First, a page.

Africa News blog
African business, politics and lifestyle
By Aaron Maasho
Ethiopia and Eritrea are still at each others’ throats. The two neighbours fought hammer and tongs in sun-baked trenches during a two-year war over a decade ago, before a peace deal ended their World War I-style conflict in 2000. Furious veRed Sea, UNrbal battles, however, have continued to this day.
Yet, amid the blistering rhetoric and scares over a return to war, analysts say the feuding rivals are reluctant to lock horns once again. Neighbouring South Sudan and some Ethiopian politicians are working on plans to bring both sides to the negotiating table.
Asmara has been named, shamed and then slapped with two sets of U.N. sanctions over charges that it was aiding and abetting al Qaeda-linked rebels in lawless Somalia in its proxy war with Ethiopia. However, a panel tasked with monitoring violations of an arms embargo on Somalia said it had no proof of Eritrean support to the Islamist militants in the last year.
Nevertheless, Eritrea’s foreign ministry wasted little time in pointing a finger of accusation at its perennial rival. “The events over the past year have clearly shown that it is in fact Ethiopia that is actively engaged in destabilising Eritrea in addition to its continued occupation of sovereign Eritrean territory in violation of the U.N. Charter,” the ministry said in a statement last month.
The African Union has moved its July summit to the Ethiopian capital after Malawi blocked the attendance of Sudan’s President Omar Hassan al-Bashir, who is wanted by the International Criminal Court (ICC), the bloc said
Malawi last month asked the African Union to prevent Bashir from taking part in the event, saying his visit would have “implications” for its aid-dependent economy.
By Aaron Maasho
Ethiopia did it five years ago, the Americans a while back. Now Kenya has rolled tanks and troops across its arid frontier into lawless Somalia, in another campaign to stamp out a rag-tag militia of Islamist rebels that has stoked terror throughout the region with threats of strikes.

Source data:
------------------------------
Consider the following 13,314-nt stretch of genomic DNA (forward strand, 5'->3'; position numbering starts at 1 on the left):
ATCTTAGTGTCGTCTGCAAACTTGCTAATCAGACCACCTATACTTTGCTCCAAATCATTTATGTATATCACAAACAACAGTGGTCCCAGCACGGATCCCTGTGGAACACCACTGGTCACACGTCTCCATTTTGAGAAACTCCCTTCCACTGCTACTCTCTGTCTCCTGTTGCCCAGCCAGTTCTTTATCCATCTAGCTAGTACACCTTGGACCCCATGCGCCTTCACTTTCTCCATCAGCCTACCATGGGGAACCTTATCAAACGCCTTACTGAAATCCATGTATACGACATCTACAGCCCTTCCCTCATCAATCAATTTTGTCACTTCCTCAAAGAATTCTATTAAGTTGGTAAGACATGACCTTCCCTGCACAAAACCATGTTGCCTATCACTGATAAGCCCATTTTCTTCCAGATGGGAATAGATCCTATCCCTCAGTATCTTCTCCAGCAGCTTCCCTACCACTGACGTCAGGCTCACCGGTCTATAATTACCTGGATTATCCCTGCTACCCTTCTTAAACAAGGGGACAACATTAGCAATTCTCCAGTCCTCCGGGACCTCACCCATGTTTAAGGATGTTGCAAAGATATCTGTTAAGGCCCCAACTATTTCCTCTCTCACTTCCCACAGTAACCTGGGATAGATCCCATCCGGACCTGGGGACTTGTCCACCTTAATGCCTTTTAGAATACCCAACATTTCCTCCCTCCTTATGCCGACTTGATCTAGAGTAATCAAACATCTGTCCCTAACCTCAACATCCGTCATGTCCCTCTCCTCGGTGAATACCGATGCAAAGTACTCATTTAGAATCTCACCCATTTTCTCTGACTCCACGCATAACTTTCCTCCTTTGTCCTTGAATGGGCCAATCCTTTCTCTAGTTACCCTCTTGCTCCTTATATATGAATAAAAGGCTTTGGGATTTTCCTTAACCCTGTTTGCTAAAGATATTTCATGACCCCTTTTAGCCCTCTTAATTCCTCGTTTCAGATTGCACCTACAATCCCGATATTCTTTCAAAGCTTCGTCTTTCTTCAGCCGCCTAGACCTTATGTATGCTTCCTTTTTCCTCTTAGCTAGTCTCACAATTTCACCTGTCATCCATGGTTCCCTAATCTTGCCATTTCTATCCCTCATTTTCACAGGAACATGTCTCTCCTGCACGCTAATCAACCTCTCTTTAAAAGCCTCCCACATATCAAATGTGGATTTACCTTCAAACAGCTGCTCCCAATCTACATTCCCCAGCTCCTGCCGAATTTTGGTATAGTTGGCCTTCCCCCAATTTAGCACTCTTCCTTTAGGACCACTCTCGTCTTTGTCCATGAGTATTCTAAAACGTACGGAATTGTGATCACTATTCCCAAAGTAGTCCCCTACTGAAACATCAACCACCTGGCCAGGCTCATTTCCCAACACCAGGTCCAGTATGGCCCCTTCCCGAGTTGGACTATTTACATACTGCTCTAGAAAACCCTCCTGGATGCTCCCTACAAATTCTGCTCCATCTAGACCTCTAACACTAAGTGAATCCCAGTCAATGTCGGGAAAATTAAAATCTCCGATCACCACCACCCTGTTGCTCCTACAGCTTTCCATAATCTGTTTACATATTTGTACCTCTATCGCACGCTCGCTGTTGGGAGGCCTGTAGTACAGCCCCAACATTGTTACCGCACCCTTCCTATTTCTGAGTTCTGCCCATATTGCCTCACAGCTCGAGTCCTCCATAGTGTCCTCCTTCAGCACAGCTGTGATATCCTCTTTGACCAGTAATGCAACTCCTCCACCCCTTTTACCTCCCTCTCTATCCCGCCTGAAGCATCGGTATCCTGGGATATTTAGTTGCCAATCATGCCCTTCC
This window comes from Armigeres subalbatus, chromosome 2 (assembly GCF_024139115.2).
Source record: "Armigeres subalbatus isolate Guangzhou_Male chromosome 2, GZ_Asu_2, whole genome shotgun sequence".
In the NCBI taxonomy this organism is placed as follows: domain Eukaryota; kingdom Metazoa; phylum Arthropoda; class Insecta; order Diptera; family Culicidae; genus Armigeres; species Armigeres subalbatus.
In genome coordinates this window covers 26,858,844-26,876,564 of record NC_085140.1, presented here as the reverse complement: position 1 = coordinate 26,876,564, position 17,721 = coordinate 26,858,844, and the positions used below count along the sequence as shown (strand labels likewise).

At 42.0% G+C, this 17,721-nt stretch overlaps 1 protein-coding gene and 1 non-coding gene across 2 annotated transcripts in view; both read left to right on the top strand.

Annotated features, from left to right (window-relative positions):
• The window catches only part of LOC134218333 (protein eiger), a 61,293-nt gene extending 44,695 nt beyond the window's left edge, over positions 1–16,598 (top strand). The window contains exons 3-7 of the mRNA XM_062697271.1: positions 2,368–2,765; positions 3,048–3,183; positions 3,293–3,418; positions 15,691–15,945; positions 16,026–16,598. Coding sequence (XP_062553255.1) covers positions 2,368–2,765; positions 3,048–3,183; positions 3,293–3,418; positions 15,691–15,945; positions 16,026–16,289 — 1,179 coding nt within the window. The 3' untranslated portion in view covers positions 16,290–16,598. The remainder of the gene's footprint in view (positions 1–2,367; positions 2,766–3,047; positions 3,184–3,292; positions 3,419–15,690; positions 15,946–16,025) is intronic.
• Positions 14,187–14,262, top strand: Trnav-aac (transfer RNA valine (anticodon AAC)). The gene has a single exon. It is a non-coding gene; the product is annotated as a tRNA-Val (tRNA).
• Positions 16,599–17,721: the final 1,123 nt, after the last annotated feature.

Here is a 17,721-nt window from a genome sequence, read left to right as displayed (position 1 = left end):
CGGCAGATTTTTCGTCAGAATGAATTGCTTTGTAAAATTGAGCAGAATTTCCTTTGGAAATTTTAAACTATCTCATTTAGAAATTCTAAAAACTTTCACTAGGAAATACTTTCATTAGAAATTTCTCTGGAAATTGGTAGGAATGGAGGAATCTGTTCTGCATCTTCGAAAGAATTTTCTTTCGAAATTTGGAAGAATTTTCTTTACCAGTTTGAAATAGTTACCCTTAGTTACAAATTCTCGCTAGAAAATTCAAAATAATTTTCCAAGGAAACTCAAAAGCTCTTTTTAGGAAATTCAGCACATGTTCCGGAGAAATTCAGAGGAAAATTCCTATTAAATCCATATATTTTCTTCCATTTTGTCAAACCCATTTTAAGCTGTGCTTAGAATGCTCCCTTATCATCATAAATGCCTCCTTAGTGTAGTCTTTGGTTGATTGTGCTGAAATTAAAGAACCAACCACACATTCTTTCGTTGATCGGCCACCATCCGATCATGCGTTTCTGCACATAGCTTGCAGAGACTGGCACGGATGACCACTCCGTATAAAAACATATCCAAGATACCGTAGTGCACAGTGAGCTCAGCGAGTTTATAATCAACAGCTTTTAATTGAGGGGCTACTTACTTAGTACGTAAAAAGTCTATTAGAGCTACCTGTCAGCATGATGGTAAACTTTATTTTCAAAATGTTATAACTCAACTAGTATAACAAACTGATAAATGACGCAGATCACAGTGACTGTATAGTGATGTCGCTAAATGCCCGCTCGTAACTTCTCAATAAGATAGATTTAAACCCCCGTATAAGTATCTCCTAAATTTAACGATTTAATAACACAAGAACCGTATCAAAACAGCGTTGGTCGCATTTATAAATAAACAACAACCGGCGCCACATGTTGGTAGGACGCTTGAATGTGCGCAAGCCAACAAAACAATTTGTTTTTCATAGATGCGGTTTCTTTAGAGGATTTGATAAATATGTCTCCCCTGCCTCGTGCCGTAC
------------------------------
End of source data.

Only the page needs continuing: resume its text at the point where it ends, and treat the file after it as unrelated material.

The catalyst for Nairobi’s incursion was a series of kidnappings by Somali gunmen on its soil. A Frenchwoman was bundled off to Somalia from northern Kenya, while a British woman and two female aid workers from Spain, abducted from a refugee camp inside Kenya, are also being held across the border.
Ethiopia’s handful of TV channels are not carrying much news lately. Instead, broadcasters are spending most of their time covering every phase of the construction of a new mega dam along the country’s Nile waters.
From mawkish ballads to patriotic poems and documentaries, programmes are waxing eloquently about how far the impoverished African nation has come since the dreaded Communist junta was toppled two decades ago, by defying Egyptian pressure and embarking on a massive project from its own coffers.
Ethiopia is beating the war drums again. After a lull of more than a decade, the Horn of Africa giant is now threatening to attack its neighbour and foe Eritrea over claims it is working to destabilise the country.
When Ethiopian Prime Minister Meles Zenawi said his country would no longer take a passive stance towards Eritrea, it marked an escalation in the bitter war of words that has ensued since a devastating border spat ended in 2000.
Ethiopia’s opposition UDJ party, completely wiped out at last year’s disputed election, says it is regrouping.
At a recent news conference, it announced it plans to rebuild its depleted ranks with young people, analyse the mistakes of the past and ensure that it’s never again hampered by a lack of leadership.
By Aaron Maasho
It is not hard to notice Haile Gebrselassie’s huge popularity in Ethiopia. It emanates from pride over his illustrious career that saw him break 27 world records, as much as from who he is when not running.
With his ever-present smile and sarcastic quips, “The Emperor” — as he is affectionately known — has never shied away from charity work, as well as providing hundreds of jobs to impoverished locals in his numerous business ventures.
Ethiopia’s Prime Minister Meles Zenawi seemed to anticipate this week exactly what a lot people were thinking about his government’s plan to double the poor country’s GDP and wean it off food aid within just five years.
“I think that this is a very ambitious plan,” he said.
“This is indeed an extremely ambitious plan,” a few minutes later.
And, once more for luck, “We have put in place a high-case scenario which is clearly very, very ambitious.”
This week is 25 years since a bunch of bouffant-haired pop stars staged the most ambitious concerts of all time to help millions of starving people who had never heard of them.
Live Aid, organised to raise money to stop Ethiopia’s catastrophic 1984/85 famine, was a huge success by some measures. An audience of more than 1.5 billion tuned in around the world to watch simultaneous live concerts from London and Philadelphia — an incredible technological feat for the time — and a staggering $230 million was raised for the emergency.